Laura Vink to become next Deputy Mayor of Brighton
Brighton’s next deputy mayor says she’s excited to experience a new role on Alice Street, as she begins her one year term on December first.
Laura Vink will take over from Brian Ostrander, after being appointed to the position by council on Monday night.
Vink tells Quinte News she’ll still be be drawing on from what she’s learned in the past and while working in her civilian job, to help with the town’s spending plans.
Vink was the only councillor nominated to take on the role and says she’s very pleased to have the full support of her peers moving forward.
FOI request leads to release of organizational review report
Brighton Council has agreed to release most of the details from a recent consultant’s report, following a citizen’s freedom of information request.
The report, done last year, outlined some suggestions about how municipal staff should be structured and which positions should be responsible for what duties.
CAO Bill Watson says any information that would identify the staff members being evaluated won’t be let out to the public.
Watson adds that while he wasn’t working for the town at the time the report came out, he did take some ideas from it when putting together the current municipal organizational chart.
Anyone who wants to see the document can visit the town hall.
Service clubs will step-up for new sign, with some help
A pair of Brighton service clubs say they’ll pitch-in for a new electronic message board outside the local arena, if the town will help them get some provincial money for the project.
Allan Simpson spoke to councillors Monday night, asking for help in obtaining an Ontario Trillium Grant, to pay half the cost of a new LED sign outside the King Edward Park Community Centre, which would be easier to operate than the current one.
Simpsons says the current sign has to be changed manually, which is labour intensive and dangerous in the winter.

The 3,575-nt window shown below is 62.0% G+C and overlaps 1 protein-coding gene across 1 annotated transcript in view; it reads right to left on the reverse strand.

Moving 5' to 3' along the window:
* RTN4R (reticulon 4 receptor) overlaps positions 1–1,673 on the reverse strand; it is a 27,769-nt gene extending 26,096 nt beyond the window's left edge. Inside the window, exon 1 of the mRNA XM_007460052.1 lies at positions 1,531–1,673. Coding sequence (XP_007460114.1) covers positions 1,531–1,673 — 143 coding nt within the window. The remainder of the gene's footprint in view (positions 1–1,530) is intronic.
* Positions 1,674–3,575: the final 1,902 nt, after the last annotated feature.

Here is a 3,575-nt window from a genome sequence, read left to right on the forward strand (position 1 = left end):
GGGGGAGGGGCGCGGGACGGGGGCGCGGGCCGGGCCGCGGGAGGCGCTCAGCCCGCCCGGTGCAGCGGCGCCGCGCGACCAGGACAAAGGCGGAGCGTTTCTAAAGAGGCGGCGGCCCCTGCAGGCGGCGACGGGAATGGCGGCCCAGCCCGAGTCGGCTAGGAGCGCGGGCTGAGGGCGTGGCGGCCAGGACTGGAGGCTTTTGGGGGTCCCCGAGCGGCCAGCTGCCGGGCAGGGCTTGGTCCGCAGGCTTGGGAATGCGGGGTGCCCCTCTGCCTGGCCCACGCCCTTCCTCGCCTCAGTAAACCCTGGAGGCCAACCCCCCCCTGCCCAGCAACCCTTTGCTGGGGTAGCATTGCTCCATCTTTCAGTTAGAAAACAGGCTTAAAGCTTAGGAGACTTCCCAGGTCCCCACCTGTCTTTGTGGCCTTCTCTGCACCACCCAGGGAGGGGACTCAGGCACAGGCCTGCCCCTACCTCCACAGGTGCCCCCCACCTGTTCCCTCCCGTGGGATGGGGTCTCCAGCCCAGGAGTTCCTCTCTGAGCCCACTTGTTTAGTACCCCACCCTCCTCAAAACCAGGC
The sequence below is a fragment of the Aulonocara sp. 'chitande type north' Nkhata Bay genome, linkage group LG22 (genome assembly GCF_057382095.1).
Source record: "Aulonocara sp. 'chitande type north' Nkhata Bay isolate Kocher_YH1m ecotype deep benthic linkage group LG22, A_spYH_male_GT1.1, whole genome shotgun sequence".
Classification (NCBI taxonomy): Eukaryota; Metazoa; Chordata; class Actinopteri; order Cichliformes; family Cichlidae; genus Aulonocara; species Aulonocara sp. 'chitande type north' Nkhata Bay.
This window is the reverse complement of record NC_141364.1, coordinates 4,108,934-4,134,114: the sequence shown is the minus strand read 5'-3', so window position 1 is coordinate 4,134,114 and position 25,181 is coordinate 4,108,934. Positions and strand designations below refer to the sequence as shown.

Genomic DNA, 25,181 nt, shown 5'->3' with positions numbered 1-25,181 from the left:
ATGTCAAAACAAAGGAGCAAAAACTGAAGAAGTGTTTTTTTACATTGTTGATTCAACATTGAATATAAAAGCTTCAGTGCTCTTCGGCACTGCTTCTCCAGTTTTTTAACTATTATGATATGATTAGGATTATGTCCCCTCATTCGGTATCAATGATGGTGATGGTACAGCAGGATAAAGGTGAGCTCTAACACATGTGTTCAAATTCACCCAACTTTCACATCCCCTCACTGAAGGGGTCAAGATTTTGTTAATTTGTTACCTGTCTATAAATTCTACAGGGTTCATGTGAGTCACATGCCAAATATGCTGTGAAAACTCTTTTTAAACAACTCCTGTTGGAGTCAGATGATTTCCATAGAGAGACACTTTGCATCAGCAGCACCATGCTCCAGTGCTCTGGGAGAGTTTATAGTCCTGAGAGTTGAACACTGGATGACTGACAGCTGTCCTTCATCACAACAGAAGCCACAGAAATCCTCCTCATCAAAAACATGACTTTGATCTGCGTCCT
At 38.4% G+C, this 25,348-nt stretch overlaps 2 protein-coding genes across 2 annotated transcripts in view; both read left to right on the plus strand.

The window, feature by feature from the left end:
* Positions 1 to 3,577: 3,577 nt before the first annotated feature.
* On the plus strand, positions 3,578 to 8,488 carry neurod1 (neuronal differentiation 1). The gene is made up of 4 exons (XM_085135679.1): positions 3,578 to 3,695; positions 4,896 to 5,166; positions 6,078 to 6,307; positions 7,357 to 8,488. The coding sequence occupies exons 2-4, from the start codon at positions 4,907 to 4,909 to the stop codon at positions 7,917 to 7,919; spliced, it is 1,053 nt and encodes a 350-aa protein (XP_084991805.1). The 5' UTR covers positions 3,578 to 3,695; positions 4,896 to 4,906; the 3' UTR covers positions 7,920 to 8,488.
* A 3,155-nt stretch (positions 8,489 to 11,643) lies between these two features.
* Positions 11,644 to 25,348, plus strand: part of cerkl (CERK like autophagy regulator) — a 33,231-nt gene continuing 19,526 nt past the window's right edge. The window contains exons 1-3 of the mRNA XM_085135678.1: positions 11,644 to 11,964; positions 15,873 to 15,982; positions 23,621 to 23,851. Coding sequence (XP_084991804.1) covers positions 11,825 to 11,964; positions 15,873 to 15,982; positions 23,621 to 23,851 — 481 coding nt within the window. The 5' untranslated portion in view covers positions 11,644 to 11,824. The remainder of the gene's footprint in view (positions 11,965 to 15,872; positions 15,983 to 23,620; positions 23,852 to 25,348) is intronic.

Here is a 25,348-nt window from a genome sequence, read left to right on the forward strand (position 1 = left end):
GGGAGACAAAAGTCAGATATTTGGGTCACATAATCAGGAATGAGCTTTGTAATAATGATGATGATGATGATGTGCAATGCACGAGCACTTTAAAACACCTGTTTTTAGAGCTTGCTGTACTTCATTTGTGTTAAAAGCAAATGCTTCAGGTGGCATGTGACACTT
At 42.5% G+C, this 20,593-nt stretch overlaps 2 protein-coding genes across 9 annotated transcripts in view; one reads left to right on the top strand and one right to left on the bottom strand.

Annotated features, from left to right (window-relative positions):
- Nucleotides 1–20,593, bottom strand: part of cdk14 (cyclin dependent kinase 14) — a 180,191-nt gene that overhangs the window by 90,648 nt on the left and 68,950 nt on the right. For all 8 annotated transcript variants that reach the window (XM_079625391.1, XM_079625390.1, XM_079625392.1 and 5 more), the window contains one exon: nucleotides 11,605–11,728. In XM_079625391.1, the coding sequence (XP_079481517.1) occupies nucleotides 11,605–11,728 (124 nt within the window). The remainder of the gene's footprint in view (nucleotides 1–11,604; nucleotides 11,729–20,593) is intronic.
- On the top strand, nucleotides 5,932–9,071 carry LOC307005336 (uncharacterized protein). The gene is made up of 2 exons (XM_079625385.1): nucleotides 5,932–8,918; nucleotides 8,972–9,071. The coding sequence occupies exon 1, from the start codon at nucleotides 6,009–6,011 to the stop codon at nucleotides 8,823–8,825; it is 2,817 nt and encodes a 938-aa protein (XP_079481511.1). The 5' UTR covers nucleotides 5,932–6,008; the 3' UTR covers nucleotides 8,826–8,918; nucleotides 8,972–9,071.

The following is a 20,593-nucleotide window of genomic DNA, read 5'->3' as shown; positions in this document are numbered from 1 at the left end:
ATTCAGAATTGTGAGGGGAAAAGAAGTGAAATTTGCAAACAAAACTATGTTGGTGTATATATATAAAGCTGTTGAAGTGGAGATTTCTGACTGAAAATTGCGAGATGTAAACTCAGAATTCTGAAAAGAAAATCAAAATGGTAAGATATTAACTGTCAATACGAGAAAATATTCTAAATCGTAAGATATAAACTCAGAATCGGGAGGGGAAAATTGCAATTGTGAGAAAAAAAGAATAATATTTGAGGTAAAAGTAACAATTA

He says it would cost about $12,000 to put the sign in and train people how to use it and that the local Lions and Kinsmen clubs have agreed to share the other $6,000, not covered by the grant.
Staff will be bringing a recommendation back to council at an upcoming meeting.
Councillors updated on the year at Campbellford Memorial Hospital
Things appear to be going well over at Campbellford Memorial Hospital.
CMH Foundation Executive Director John Russell gave Brighton Councillors his annual update on Monday and says the small hospital saw a number of accomplishments in 2016 and would like to keep growing.
They include a number of expansions in echo cardio, cardiovascular and other programs, as well as a top rating on a staff experience survey during the summer.
Russell also says the foundation was able to provide more than $725,000 for new equipment and staff education in the past year and a bit, and that early plans are in the works to eventually build a new hospital nearby, since expanding would be more expensive.
He says the first phase of those plans should be submitted to government officials in the new year.
Little talk about live streaming
There was barely any discussion on the idea to live stream council meetings in Brighton on Monday night, but things are moving ahead.
Councillors quickly agreed to refer the matter to the 2017 budget deliberations and deal with it then.
A staff report, approved as information on Monday, says the equipment would likely include one wide-angle camera, due to the small size of the council chamber and could be installed at at a cost of less than $10,000.
If approved, Brighton would be falling in line with other Quinte-area towns like Belleville, Quinte West and Prince Edward County, who already live stream their meetings.